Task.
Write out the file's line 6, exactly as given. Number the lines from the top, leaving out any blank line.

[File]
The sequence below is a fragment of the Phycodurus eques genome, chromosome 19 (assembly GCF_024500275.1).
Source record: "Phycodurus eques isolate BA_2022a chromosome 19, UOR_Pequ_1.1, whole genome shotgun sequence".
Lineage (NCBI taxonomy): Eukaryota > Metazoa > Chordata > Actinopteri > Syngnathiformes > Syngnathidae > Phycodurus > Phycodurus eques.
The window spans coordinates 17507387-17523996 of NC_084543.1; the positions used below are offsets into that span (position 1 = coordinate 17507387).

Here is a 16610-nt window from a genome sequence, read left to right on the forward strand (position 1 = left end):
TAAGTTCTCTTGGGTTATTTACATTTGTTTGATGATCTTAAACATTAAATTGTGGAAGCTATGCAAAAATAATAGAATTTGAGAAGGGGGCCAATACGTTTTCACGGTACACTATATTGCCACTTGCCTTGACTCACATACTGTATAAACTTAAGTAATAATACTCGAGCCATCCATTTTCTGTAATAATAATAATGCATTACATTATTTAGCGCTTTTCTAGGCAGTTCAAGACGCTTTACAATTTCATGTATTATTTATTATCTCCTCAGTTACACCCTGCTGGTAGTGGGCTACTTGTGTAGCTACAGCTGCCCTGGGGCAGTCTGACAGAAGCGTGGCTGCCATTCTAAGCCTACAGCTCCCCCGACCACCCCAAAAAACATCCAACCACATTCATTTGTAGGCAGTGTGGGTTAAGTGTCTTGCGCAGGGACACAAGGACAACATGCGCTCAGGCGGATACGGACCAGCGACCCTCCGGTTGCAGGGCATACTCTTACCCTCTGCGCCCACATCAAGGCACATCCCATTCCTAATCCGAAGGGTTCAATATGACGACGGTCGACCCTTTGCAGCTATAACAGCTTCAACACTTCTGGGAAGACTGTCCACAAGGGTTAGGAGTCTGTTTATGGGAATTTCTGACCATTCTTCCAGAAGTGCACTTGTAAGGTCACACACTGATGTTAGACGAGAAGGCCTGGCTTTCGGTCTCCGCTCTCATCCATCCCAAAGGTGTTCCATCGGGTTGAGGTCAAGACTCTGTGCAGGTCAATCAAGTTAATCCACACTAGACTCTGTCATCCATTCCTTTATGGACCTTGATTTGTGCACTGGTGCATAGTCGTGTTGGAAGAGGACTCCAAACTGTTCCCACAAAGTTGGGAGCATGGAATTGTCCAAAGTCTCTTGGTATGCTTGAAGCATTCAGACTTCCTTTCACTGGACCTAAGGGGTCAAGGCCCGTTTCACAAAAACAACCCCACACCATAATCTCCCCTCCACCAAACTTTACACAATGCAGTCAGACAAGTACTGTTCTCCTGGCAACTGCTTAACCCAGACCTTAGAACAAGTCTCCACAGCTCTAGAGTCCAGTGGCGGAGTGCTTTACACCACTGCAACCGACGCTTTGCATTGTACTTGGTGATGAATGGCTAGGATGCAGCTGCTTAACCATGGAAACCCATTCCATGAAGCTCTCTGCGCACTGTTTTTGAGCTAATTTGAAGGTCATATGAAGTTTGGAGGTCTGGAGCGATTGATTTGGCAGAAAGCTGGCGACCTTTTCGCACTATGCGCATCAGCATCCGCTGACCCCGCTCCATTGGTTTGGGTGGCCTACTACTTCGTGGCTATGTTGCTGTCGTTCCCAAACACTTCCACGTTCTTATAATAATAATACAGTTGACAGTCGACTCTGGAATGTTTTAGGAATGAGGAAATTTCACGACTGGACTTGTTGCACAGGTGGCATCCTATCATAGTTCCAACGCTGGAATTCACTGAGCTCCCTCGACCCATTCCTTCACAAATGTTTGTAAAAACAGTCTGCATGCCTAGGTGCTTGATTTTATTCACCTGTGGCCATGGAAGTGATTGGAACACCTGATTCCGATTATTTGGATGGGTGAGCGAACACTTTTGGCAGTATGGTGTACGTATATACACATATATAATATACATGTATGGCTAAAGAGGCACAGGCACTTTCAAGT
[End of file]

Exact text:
TAAGTTCTCTTGGGTTATTTACATTTGTTTGATGATCTTAAACATTAAATTGTGGAAGCTATGCAAAAATAATAGAATTTGAGAAGGGGGCCAATACGTTTTCACGGTACACTATATTGCCACTTGCCTTGACTCACATACTGTATAAACTTAAGTAATAATACTCGAGCCATCCATTTTCTGTAATAATAATAATGCATTACATTATTTAGCGCTTTTCTAGGCAGTTCAAGACGCTTTACAATTTCATGTATTATTTATTATCTCCTCAGTTACACCCTGCTGGTAGTGGGCTACTTGTGTAGCTACAGCTGCCCTGGGGCAGTCTGACAGAAGCGTGGCTGCCATTCTAAGCCTACAGCTCCCCCGACCACCCCAAAAAACATCCAACCACATTCATTTGTAGGCAGTGTGGGTTAAGTGTCTTGCGCAGGGACACAAGGACAACATGCGCTCAGGCGGATACGGACCAGCGACCCTCCGGTTGCAGGGCATACTCTTACCCTCTGCGCCCACATCAAGGCACATCCCATTCCTAATCCGAAGGGTTCAATATGACGACGGTCGACCCTTTGCAGCTATAACAGCTTCAACACTTCTGGGAAGACTGTCCACAAGGGTTAGGAGTCTGTTTATGGGAATTTCTGACCATTCTTCCAGAAGTGCACTTGTAAGGTCACACACTGATGTTAGACGAGAAGGCCTGGCTTTCGGTCTCCGCTCTCATCCATCCCAAAGGTGTTCCATCGGGTTGAGGTCAAGACTCTGTGCAGGTCAATCAAGTTAATCCACACTAGACTCTGTCATCCATTCCTTTATGGACCTTGATTTGTGCACTGGTGCATAGTCGTGTTGGAAGAGGACTCCAAACTGTTCCCACAAAGTTGGGAGCATGGAATTGTCCAAAGTCTCTTGGTATGCTTGAAGCATTCAGACTTCCTTTCACTGGACCTAAGGGGTCAAGGCCCGTTTCACAAAAACAACCCCACACCATAATCTCCCCTCCACCAAACTTTACACAATGCAGTCAGACAAGTACTGTTCTCCTGGCAACTGCTTAACCCAGACCTTAGAACAAGTCTCCACAGCTCTAGAGTCCAGTGGCGGAGTGCTTTACACCACTGCAACCGACGCTTTGCATTGTACTTGGTGATGAATGGCTAGGATGCAGCTGCTTAACCATGGAAACCCATTCCATGAAGCTCTCTGCGCACTGTTTTTGAGCTAATTTGAAGGTCATATGAAGTTTGGAGGTCTGGAGCGATTGATTTGGCAGAAAGCTGGCGACCTTTTCGCACTATGCGCATCAGCATCCGCTGACCCCGCTCCATTGGTTTGGGTGGCCTACTACTTCGTGGCTATGTTGCTGTCGTTCCCAAACACTTCCACGTTCTTATAATAATAATACAGTTGACAGTCGACTCTGGAATGTTTTAGGAATGAGGAAATTTCACGACTGGACTTGTTGCACAGGTGGCATCCTATCATAGTTCCAACGCTGGAATTCACTGAGCTCCCTCGACCCATTCCTTCACAAATGTTTGTAAAAACAGTCTGCATGCCTAGGTGCTTGATTTTATTCACCTGTGGCCATGGAAGTGATTGGAACACCTGATTCCGATTATTTGGATGGGTGAGCGAACACTTTTGGCAGTATGGTGTACGTATATACACATATATAATATACATGTATGGCTAAAGAGGCACAGGCACTTTCAAGT